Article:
Minister for Justice, Helen McEntee, announces government approval to publish the General Scheme of Criminal Justice (Sexual Offences and Human Trafficking) Bill 2022. The Bill forms part of McEntee’s third national strategy on domestic, sexual and gender-based violence. 

The Bill aims to strengthen the law on consent, knowledge and belief by amending the current state of law where a man is not guilty of rape if he honestly believed he had consent. The new proposal requires the accused to demonstrate that it is objectively reasonable that he obtained consent. The objectively reasonable standard is that the accused’s belief is one that a reasonable person would have in the circumstances.

Current law recognizes that the absence of consent in Irish law is objective but the accused’s view of whether consent was given is subjective. This legislation amends the subjective, mental element of honest and mistaken belief as a defence for the accused and makes the test an objective one.

The objective test accompanies the present definition of rape; “Where the accused knows that the woman is not consenting or is subjectively reckless as to whether she is consenting.” Being under the influence and honest belief will no longer be applicable defences.

The Bill will recognize that the accused commits rape if, at the time of sexual intercourse, he does not “reasonably believe” that the women was consenting. Juries will have to decide if appropriate steps were taken to confirm that the other person consented at the time of sexual intercourse as well as the accused’s decision-making capacity.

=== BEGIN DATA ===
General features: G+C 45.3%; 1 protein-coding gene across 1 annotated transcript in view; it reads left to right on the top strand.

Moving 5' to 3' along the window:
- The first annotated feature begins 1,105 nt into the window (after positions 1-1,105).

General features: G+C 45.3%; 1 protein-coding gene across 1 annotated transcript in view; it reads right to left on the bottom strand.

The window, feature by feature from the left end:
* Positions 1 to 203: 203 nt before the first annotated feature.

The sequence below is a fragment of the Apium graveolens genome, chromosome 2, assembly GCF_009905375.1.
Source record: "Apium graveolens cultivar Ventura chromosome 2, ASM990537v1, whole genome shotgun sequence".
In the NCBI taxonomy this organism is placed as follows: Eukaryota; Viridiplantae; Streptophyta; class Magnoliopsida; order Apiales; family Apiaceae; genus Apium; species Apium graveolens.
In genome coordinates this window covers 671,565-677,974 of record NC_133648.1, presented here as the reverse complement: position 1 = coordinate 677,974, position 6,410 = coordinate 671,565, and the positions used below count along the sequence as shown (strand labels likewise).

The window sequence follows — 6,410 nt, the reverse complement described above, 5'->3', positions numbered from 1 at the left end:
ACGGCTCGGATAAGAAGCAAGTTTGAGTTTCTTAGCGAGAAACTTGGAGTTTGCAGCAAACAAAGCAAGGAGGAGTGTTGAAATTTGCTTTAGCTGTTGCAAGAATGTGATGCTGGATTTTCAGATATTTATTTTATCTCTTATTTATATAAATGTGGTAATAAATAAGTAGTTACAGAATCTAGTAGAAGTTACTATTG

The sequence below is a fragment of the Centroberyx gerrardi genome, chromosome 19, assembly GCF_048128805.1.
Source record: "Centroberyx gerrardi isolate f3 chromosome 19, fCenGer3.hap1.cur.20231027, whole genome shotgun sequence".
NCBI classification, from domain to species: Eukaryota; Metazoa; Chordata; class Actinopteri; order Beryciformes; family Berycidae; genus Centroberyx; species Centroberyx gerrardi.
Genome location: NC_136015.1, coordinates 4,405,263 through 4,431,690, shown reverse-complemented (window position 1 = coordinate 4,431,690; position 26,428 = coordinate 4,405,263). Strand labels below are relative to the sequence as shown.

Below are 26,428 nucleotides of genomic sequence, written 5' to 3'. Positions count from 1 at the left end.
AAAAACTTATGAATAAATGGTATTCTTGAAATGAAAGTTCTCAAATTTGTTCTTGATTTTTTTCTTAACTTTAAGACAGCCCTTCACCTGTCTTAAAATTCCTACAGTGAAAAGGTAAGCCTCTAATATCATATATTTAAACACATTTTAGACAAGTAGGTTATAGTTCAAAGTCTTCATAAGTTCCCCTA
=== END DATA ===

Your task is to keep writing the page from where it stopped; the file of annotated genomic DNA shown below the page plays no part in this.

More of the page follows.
The new legislation will also remove existing legislative barriers to Ireland’s ratification of the Second Optional Protocol to the UN Convention on the Rights of the Child concerning the sale of children, child prostitution and child pornography.

A revised National Referral Mechanism will ease Ireland’s ability to identify and support harder-to-reach human trafficking victims. It allows both State and civil society to work together, identify and share information about potential victims and assist with access to advice accommodation and support.

Currently, when An Garda Síochána receives referrals about, or encounters with, suspected victims of human trafficking they provide a wide range of services by the Government and NGOs through the National Referral Mechanism (NRM). Many victims understandably choose not to approach police so the new approach acknowledges the role other state bodies and NGOs in identifying and referring victims of human trafficking to the NRM.

Further safeguards for victims of sexual offences are to be introduced through the new bill. These safeguards are recommended by the Review of Protections for Vulnerable Witnesses in the Investigation and Prosecution of Sexual Offences conducted by an expert working group, led by Senior Law Lecturer from NUI Galway, Professor Tom O’Malley.

These reforms seek to protect victims and empower them to speak-out through additional laws that will provide anonymity for victims and accused in all sexual offences trials. McEntee expresses that, “This is a clear demonstration of Ireland’s commitment to identifying and supporting victims of [these] abhorrent crimes and it will strengthen our international reputation.”

Danielle DerGarabedian – Editor